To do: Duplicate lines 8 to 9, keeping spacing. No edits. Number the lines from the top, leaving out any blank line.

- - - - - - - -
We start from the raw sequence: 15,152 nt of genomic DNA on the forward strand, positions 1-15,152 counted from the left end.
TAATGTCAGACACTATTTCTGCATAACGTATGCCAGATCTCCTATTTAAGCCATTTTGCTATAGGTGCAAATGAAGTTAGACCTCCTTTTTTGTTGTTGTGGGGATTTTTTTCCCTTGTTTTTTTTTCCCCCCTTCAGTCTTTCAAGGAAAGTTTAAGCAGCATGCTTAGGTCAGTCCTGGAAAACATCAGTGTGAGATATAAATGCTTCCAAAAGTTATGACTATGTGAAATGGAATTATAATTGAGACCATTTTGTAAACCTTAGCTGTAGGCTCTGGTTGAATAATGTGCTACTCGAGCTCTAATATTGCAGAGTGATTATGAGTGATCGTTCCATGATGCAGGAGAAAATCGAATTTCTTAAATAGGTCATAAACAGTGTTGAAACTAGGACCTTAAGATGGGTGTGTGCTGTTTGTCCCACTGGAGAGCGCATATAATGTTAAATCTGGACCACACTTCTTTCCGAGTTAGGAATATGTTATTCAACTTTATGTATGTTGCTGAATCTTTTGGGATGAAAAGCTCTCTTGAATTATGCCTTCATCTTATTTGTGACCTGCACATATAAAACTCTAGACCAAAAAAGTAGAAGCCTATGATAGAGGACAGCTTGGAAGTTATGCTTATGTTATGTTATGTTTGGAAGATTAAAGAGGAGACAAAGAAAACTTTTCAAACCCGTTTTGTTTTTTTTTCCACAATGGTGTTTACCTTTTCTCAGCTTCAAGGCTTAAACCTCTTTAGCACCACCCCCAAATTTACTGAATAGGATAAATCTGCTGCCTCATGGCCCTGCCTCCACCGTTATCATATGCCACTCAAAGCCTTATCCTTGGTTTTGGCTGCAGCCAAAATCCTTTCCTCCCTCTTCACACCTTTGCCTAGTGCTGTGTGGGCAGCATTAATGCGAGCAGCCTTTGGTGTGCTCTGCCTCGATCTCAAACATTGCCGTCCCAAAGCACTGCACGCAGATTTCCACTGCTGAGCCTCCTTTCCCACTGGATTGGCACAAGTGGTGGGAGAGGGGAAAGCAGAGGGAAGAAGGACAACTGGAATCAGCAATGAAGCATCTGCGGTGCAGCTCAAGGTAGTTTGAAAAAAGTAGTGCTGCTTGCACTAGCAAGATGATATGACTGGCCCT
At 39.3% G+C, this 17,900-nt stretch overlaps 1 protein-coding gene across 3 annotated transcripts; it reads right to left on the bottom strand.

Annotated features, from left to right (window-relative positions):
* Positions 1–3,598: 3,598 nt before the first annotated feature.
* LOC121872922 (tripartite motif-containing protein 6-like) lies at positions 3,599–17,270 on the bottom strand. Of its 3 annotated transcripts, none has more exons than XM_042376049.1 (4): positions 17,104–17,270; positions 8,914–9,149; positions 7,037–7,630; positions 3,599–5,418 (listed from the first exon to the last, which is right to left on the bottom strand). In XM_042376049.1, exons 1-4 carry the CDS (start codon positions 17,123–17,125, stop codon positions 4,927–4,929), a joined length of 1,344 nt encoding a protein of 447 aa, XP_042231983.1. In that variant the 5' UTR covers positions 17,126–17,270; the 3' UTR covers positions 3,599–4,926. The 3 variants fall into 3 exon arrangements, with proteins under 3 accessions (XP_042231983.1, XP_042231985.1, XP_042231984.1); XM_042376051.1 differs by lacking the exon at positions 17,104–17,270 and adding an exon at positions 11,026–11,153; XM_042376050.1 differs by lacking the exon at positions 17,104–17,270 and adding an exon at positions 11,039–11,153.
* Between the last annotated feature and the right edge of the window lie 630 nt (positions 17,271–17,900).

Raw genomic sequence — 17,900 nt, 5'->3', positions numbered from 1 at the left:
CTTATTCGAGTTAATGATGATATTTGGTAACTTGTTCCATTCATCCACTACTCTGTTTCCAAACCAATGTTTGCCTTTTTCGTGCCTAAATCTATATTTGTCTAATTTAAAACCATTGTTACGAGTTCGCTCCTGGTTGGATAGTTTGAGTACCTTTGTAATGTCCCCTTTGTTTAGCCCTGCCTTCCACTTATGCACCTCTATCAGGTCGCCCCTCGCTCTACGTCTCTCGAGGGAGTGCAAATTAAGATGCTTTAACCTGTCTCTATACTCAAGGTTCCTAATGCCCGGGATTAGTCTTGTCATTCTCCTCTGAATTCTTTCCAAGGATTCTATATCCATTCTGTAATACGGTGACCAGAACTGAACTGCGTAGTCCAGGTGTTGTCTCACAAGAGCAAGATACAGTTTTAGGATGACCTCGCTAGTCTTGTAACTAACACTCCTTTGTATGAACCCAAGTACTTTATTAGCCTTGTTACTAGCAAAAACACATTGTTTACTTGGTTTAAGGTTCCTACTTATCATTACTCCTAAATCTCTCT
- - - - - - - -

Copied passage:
Raw genomic sequence — 17,900 nt, 5'->3', positions numbered from 1 at the left:
CTTATTCGAGTTAATGATGATATTTGGTAACTTGTTCCATTCATCCACTACTCTGTTTCCAAACCAATGTTTGCCTTTTTCGTGCCTAAATCTATATTTGTCTAATTTAAAACCATTGTTACGAGTTCGCTCCTGGTTGGATAGTTTGAGTACCTTTGTAATGTCCCCTTTGTTTAGCCCTGCCTTCCACTTATGCACCTCTATCAGGTCGCCCCTCGCTCTACGTCTCTCGAGGGAGTGCAAATTAAGATGCTTTAACCTGTCTCTATACTCAAGGTTCCTAATGCCCGGGATTAGTCTTGTCATTCTCCTCTGAATTCTTTCCAAGGATTCTATATCCATTCTGTAATACGGTGACCAGAACTGAACTGCGTAGTCCAGGTGTTGTCTCACAAGAGCAAGATACAGTTTTAGGATGACCTCGCTAGTCTTGTAACTAACACTCCTTTGTATGAACCCAAGTACTTTATTAGCCTTGTTACTAGCAAAAACACATTGTTTACTTGGTTTAAGGTTCCTACTTATCATTACTCCTAAATCTCTCT